5. What makes me crazy when I read this is that there are still people here in Cali who think we need less government, fewer regulations and lower taxes on business. Duuuude! How do you think we got in this mess in the first place? As soon as you turn your back on these bastards, they stab you and anyone else dumb enough to trust them.

    Argh. It makes me want to take a boat to Cuba. No banks. No capitalism.

    Reply

    • Posted by geologywoman on October 4, 2010 at 12:46 am

      I agree the govt needs to keep an eye on these wankers. They all think they’re Donald Trump. A good friend and I came up with a solution – put a 40 something year old single mum in charge of it. She would make sure they stretched the pennies.

      Reply

  6. Posted by Freedom Smith on October 3, 2010 at 11:49 am

    Wow!! My sister had two houses foreclosed in the last year, which ruined my folks credit because they were cosigned. My closest friend had her house foreclosed upon because her husband lost his job. Even though he and she worked 6 days a week, they could not keep up with the mortgage. This affected her parents as they were co-signed. This has been the worst two years ever, as I have watched loved ones lose jobs, houses, and good credit. it breaks my heart!

    Reply

    • Posted by geologywoman on October 4, 2010 at 12:48 am

      It is very sad. Stupid bankers allowing people to get into debt they can not handle if something goes wrong! We could have bought a more expensive house then the one we are now buying, but we did not want to risk losing it if one of us lost our job.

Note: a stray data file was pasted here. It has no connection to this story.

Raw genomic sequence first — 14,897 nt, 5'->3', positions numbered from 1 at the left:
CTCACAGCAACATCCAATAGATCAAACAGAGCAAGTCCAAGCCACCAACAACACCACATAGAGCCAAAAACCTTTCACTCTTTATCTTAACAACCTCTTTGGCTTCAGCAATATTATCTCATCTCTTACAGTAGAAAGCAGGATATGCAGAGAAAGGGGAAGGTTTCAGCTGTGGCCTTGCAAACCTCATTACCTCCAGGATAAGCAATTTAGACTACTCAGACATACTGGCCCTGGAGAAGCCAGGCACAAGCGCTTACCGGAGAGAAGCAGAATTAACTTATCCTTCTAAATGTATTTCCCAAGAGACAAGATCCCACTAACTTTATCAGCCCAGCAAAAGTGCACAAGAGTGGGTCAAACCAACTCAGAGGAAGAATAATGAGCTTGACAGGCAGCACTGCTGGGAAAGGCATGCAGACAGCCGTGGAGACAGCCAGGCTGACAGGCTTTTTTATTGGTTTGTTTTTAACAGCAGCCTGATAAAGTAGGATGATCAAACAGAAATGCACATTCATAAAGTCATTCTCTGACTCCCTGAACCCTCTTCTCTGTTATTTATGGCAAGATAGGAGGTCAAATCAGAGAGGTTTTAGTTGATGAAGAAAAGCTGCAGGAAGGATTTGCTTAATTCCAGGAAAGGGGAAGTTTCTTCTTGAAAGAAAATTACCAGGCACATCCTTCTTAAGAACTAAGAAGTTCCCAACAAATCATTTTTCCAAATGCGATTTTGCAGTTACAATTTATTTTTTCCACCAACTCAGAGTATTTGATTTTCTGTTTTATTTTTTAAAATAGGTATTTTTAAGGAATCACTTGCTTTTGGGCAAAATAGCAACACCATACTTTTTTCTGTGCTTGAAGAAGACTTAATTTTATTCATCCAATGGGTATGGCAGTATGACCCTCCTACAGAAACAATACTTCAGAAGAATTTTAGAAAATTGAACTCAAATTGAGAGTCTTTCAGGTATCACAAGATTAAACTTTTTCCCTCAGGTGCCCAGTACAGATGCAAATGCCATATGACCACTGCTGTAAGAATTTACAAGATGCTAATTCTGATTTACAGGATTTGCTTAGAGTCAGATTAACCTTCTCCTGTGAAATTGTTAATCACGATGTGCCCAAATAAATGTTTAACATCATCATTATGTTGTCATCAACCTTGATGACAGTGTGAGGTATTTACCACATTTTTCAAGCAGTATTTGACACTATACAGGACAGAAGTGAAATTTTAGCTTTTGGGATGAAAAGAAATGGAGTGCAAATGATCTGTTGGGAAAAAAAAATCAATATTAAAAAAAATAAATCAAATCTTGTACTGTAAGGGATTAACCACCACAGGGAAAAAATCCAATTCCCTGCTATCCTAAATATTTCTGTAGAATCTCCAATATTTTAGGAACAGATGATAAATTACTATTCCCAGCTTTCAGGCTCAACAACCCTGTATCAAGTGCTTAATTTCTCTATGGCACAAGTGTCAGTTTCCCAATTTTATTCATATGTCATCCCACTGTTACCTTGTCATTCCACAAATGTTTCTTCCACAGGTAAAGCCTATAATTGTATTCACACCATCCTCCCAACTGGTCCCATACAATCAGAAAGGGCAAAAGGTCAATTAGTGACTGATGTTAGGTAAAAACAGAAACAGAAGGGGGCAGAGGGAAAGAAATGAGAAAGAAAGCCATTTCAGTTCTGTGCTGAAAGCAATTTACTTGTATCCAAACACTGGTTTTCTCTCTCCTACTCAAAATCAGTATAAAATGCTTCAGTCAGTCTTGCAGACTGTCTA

Reply

  7. This does not surprise me in the least as it was these same companies that were working their underwriters to death approving these very loans now being foreclosed on during the housing bubble. I remember when executives at my former company stood before us and told us that they didn’t see this all coming and my blood was boiling because my parents (who lived in CA) talked about the housing bubble bursting for at least 2 years prior to it happening. Greedy executives and weakened regulation are to blame for the current economy.

    Reply

  8. Posted by geologywoman on October 4, 2010 at 12:39 am

    You had me at GMAC. Wankers, the lot.

    Reply

  9. Posted by geologywoman on October 4, 2010 at 12:44 am

    My ex bought six houses in less than a year on a 100k plus change, salary. Behind my back during ourr very brief marriage (and lied to me about it when I found out). I was horrified – he had put us a million in debt. The bank even loaned him a 2nd mortgage on top of each original one for the small down payments. When I divorced him he wanted me to sign all of it over to him. I was happy to. He could have that debt! Then the market bottomed. Oops. He then had to declare bankruptcy. Oops! (sorry, felt good) But I am still upset by the idea of the bank loaning him all that money and the 2nd mortgage thing. The banker guy was his wanker buddy. It was gambling! And they all lost on that one.

    Reply